7. Herber S, Grus FH, Sabuncuo P, Augustin AJ: Changes in the tear protein patterns of diabetic patients using two-dimensional electrophoresis. Adv Exp Med Biol 2002, 506(Pt A):623-626.
    8. Dziewas R, Kis B, Grus FH, Zimmermann CW: Antibody pattern analysis in the Guillain-Barre syndrome and pathologic controls. J Neuroimmunol 2001, 119(2):287-296.
    9. Grus FH, Dick B, Augustin AJ, Pfeiffer N: Analysis of the antibody repertoire in tears of dry-eye patients. Ophthalmologica 2001, 215(6):430-434.
    10. Grus FH, Sabuncuo P, Augustin AJ: Analysis of tear protein patterns of dry-eye patients using fluorescent staining dyes and two-dimensional quantification algorithms. Electrophoresis 2001, 22(9):1845-1850.
    11. Grus FH, Sabuncuo P, Augustin AJ: [Quantitative analysis of tear protein profile for soft contact lenses--a clinical study]. Klin Monatsbl Augenheilkd 2001, 218(4):239-242.
    12. Grus FH, Augustin AJ: High performance liquid chromatography analysis of tear protein patterns in diabetic and non-diabetic dry-eye patients. Eur J Ophthalmol 2001, 11(1):19-24.
    13. Herber S, Grus FH, Sabuncuo P, Augustin AJ: Two-dimensional analysis of tear protein patterns of diabetic patients. Electrophoresis 2001, 22(9):1838-1844.
    14. Wendlandt JT, Grus FH, Hansen BH, Singer HS: Striatal antibodies in children with Tourette's syndrome: multivariate discriminant analysis of IgG repertoires. J Neuroimmunol 2001, 119(1):106-113.
    15. Grus FH, Augustin AJ: [Protein analysis methods in diagnosis of sicca syndrome]. Ophthalmologe 2000, 97(1):54-61.
    16. Grus FH, Augustin AJ: Analysis of tear protein patterns by a neural network as a diagnostical tool for the detection of dry eyes. Electrophoresis 1999, 20(4-5):875-880.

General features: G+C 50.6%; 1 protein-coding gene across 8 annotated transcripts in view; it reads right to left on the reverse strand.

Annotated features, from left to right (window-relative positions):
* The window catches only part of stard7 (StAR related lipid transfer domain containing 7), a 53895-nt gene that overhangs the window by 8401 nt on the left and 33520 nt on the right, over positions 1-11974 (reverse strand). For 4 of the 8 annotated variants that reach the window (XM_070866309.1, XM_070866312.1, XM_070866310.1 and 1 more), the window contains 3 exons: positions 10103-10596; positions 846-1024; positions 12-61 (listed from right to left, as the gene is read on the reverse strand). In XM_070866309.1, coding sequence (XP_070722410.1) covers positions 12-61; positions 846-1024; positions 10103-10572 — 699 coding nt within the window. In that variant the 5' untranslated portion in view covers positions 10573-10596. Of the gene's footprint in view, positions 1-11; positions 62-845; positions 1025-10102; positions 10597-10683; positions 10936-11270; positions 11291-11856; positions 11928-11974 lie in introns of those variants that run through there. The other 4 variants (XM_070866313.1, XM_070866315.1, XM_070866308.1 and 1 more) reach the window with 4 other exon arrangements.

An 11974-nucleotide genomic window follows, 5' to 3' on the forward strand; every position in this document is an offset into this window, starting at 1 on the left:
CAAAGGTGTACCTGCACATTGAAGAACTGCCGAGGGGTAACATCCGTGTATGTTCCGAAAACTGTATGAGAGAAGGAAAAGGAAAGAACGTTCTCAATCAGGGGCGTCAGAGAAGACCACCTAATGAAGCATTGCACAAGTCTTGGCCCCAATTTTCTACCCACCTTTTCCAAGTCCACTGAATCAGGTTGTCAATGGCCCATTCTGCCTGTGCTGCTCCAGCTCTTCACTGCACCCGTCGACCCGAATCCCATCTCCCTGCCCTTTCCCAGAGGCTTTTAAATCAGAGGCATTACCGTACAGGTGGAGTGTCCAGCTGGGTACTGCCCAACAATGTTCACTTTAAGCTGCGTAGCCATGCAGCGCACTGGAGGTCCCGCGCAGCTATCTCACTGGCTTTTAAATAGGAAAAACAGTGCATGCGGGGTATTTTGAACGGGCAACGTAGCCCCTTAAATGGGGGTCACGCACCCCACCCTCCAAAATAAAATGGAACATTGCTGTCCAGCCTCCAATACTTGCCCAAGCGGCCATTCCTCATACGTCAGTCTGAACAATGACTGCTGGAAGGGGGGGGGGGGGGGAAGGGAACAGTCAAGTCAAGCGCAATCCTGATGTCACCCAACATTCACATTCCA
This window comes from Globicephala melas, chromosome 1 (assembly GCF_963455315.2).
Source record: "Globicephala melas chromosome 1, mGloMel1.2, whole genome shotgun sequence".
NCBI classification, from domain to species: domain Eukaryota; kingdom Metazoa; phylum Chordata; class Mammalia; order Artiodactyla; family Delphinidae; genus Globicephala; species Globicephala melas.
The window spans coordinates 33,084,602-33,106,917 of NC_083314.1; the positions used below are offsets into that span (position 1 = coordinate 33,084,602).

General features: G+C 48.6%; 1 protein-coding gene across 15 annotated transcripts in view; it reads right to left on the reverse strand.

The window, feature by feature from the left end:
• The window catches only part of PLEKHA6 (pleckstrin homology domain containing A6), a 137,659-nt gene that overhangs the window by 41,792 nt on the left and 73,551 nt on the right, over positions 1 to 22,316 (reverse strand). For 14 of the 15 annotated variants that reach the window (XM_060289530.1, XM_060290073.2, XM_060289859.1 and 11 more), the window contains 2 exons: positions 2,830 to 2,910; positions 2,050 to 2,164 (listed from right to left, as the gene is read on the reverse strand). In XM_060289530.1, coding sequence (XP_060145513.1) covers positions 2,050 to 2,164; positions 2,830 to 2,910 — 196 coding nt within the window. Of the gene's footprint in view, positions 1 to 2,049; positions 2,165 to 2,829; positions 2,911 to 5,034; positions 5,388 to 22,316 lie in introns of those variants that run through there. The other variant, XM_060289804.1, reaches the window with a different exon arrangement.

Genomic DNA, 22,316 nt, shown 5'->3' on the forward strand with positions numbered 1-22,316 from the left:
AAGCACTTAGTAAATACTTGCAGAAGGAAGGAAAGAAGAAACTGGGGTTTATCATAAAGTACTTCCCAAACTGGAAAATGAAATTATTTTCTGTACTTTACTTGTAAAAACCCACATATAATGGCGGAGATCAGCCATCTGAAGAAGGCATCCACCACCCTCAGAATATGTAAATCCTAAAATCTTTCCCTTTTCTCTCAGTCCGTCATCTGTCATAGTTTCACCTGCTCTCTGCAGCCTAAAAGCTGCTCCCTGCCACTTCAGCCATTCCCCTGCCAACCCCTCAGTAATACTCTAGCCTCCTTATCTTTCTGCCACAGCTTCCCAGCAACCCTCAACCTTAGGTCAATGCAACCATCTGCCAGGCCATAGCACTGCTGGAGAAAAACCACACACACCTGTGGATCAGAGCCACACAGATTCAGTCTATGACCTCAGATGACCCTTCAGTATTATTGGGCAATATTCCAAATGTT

17. Grus FH, Augustin AJ, Toth-Sagi K: Diagnostic classification of autoantibody repertoires in endocrine ophthalmopathy using an artificial neural network. Ocul Immunol Inflamm 1998, 6(1):43-50.
    18. Grus FH, Augustin AJ, Evangelou NG, Toth-Sagi K: Analysis of tear-protein patterns as a diagnostic tool for the detection of dry eyes. Eur J Ophthalmol 1998, 8(2):90-97.
    19. Grus FH, Augustin AJ: Analysis of the IgG autoantibody repertoire in endocrine ophthalmopathy using the MegaBlot technique. Curr Eye Res 1998, 17(6):636-641.
    20. Grus F, Augustin A, Toth-Sagi K, Koch F: Detection and Evaluation of the IgG Autoantibody Repertoire against Human skeletal-muscle antigens in Graves' Disease. Advances in Therapy 1997, 14(1):8-20.
    21. Grus FH, Zimmermann CW: Identification and classification of autoantibody repertoires (Western blots) with a pattern recognition algorithm by an artificial neural network. Electrophoresis 1997, 18(7):1120-1125.
    22. Zimmermann CW, Grus FH, Dux R: Multivariate statistical comparison of autoantibody-repertoires (western blots) by discriminant analysis. Electrophoresis 1995, 16(6):941-947.